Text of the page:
http://teachingbattleground.wordpress.com/2013/07/02/the-history-teachers-we-dont-hear-from/

    Two other small points. I know of numerous primary schools that don’t expect children to learn their tables by heart. My local one provides a ‘fact box’ with the necessary tables for the calculation. Secondary maths teachers I speak to don’t seem to think enough year 7 students come knowing their tables.
    Finally I have done that bombing task as it is an example of a current possible piece of AQA coursework. It really is a bad task. The internet does not provide detail in a form that even able students can readily use to find data or interpretations. We teachers (with our superior domain based knowledge…) had to do the same research and were able to find useful information which we put together in a pack, in a format that made the information accessible. We did give students the chance to research independently while doing their controlled assessment but it was not time well spent. In fact although the task is described as ‘independent’ it is clear from the last sentences that the teacher appreciated that plenty of quite specific guidance was actually necessary to get this task off the ground.

    Posted by Heather F | August 6, 2013, 8:53 am
    • Thanks for the comment. I don’t think I miss the point entirely..do I? I just disagree with the polarised characterisations used, eg kids ‘unencumbered by knowledge’ …we can discuss less or more knowledge and whether direct didactic transmission or group work are effective or appropriate but I’m not moved by the idea of teachers being anti-knowledge in an extensive way, even if they are skills-evangelists. I’d like to know now widespread non-teaching of times tables is…I also have met kids who failed to learn them..but they’d been trying to for years. Shame about the bombing example. It reads ok to me from what is presented. However, any research task needs some teacher moderation and guidance. Independent learning doesn’t mean teacher-free; it’s just a different driving force, all part of the mix.

      Posted by headguruteacher | August 6, 2013, 8:49 pm
      • Thanks for your thoughtful reply. Perhaps it is I who am not making my point clearly. In my teaching I observe some very real problems caused by a widespread assumption that skills can be separated from knowledge. One consequence of this can be a reduction in the amount of ‘stuff’ taught or viewing the knowledge as purely a vehicle, a means to a skills based end. However my own experience is more of OTHER very significant distortions created by this false assumption. Forgive including a link in the last post but I spent some time writing the comment on this issue to ensure I made my point clearly. In summary it explains how exam board markschemes were changed at the last round of reforms to separate the assessment of skills and of knowledge and the ways this faulty approach distorts the assessment.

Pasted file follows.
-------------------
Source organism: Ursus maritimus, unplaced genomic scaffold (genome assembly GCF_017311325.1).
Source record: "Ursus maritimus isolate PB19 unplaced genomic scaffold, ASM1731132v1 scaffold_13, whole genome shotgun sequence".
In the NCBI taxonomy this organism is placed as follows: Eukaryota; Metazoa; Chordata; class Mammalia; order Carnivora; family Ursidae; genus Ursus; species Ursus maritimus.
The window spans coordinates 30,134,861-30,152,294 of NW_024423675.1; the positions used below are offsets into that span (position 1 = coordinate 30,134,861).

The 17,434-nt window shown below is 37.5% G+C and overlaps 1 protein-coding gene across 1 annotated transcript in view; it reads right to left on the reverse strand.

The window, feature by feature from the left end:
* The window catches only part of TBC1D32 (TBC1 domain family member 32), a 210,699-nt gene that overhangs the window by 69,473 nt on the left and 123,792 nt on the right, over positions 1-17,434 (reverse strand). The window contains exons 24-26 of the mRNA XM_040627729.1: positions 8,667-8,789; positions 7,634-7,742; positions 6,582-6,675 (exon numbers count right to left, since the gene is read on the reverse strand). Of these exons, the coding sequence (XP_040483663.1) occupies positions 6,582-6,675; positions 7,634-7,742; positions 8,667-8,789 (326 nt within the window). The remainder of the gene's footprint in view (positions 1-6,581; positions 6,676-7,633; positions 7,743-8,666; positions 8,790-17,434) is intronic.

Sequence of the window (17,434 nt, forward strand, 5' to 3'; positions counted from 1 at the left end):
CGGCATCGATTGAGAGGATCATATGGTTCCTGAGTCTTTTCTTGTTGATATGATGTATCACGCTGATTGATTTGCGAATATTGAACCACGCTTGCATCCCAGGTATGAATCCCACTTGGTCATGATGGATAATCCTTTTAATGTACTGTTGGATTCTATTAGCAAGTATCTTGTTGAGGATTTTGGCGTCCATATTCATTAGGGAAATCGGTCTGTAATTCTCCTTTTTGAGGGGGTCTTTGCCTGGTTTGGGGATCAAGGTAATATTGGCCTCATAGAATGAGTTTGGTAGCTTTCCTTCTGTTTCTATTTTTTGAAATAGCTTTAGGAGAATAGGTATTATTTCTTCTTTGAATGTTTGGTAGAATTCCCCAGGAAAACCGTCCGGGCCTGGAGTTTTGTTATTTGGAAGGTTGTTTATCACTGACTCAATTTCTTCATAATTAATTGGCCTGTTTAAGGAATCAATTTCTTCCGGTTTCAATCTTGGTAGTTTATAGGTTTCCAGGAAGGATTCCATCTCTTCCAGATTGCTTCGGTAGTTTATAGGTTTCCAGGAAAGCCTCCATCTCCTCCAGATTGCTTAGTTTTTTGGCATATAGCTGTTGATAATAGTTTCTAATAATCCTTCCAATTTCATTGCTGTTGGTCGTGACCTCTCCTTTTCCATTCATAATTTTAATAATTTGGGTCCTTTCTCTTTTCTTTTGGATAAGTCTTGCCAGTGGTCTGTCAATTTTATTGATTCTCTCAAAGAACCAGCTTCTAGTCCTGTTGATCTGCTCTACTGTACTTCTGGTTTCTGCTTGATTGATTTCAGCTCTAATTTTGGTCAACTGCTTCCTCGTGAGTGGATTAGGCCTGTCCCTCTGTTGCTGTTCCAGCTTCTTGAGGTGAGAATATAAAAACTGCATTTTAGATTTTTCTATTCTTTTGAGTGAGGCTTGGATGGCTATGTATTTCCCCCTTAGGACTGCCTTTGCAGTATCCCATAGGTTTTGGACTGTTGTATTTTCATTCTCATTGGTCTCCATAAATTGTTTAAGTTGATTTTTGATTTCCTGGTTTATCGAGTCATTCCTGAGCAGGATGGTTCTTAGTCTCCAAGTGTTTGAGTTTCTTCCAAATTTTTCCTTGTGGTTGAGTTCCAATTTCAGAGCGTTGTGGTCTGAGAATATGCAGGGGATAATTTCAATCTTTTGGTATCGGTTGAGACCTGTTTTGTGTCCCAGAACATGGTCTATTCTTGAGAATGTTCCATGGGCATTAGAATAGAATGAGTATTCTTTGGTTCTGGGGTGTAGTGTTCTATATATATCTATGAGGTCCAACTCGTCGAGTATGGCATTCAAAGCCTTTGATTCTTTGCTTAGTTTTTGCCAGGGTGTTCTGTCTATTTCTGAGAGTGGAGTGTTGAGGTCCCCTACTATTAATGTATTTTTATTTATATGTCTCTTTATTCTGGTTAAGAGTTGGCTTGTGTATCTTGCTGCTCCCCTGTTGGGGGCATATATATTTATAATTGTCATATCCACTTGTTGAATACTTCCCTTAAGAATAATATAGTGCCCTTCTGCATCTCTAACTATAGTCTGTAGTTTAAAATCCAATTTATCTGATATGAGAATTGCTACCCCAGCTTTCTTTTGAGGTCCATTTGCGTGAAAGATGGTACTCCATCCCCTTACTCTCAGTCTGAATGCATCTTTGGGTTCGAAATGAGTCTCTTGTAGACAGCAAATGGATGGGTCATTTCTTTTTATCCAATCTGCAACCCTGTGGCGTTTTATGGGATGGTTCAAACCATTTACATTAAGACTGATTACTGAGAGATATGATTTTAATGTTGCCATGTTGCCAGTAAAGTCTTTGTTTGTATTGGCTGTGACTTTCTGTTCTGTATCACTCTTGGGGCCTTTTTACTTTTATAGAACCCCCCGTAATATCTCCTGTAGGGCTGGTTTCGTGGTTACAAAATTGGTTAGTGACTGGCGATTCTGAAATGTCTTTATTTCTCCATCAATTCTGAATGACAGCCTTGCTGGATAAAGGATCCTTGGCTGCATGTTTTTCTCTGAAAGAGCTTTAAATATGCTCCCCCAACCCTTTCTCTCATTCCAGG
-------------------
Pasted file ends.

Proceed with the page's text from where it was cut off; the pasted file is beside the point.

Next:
On the subject of tables your experiences don’t agree with mine. However, surely only a tiny proportion of the population would really be unable to learn them? It is a matter of prioritisation.
        I take your point about independent tasks needing some teacher guidance (and skills based teaching needing some knowledge). However, Ofsted praised this sort of task specifically because the students researched independently. If research was independent then the task is not fit for purpose and self evidently so to any history teacher/inspector interested in the quality of what students learn about WW2 bombing. This inspector clearly set out to praise independent approaches and thus must have been prioritising ‘the skill of research’ over the quality of learning to ever praise the approach.

        Posted by Heather F | August 7, 2013, 6:37 pm
      • I’ve now read the linked post. I see where you are coming from. I think the thing with history is that the content is so vast, any syllabus is a selection, so skills become the unifying element. Even in a specific context eg Harris and Dresden, which specific facts would you choose as being core? I do agree that one could learn an ‘analysis’ almost off pat…that’s an inevitability…like knowing how to analyse Hamlet via Brodie’s notes. Students are meant to embed their knowledge of say Churchill in their analysis… And rarely get a chance to state simple facts about him. We’ve discussed this at KEGS. However, that is a still a nuance issue for me, rather than a myth-busting one. Anyway, thanks for adding to this discussion.

        Posted by headguruteacher | August 8, 2013, 10:19 am
  7. You obviously see yourself as an objective practitioner who calmly weighs competing claims. I don’t think that you are and you give this away when you say, “But I’d say it is much more common to find a didactic teacher who is not making an impact than a teacher engaging students in group work that isn’t effective.” This isn’t even qualified as an argument from your won experience. It’s just asserted.

    As for Friere and Rousseau, I think that this is a place where Keynes’s famous quote applies, “The ideas of economists and political philosophers, both when they are right and when they are wrong, are more powerful than is commonly understood. Indeed the world is ruled by little else. Practical men, who believe themselves to be quite exempt from any intellectual influence, are usually the slaves of some defunct economist. Madmen in authority, who hear voices in the air, are distilling their frenzy from some academic scribbler of a few years back. I am sure that the power of vested interests is vastly exaggerated compared with the gradual encroachment of ideas”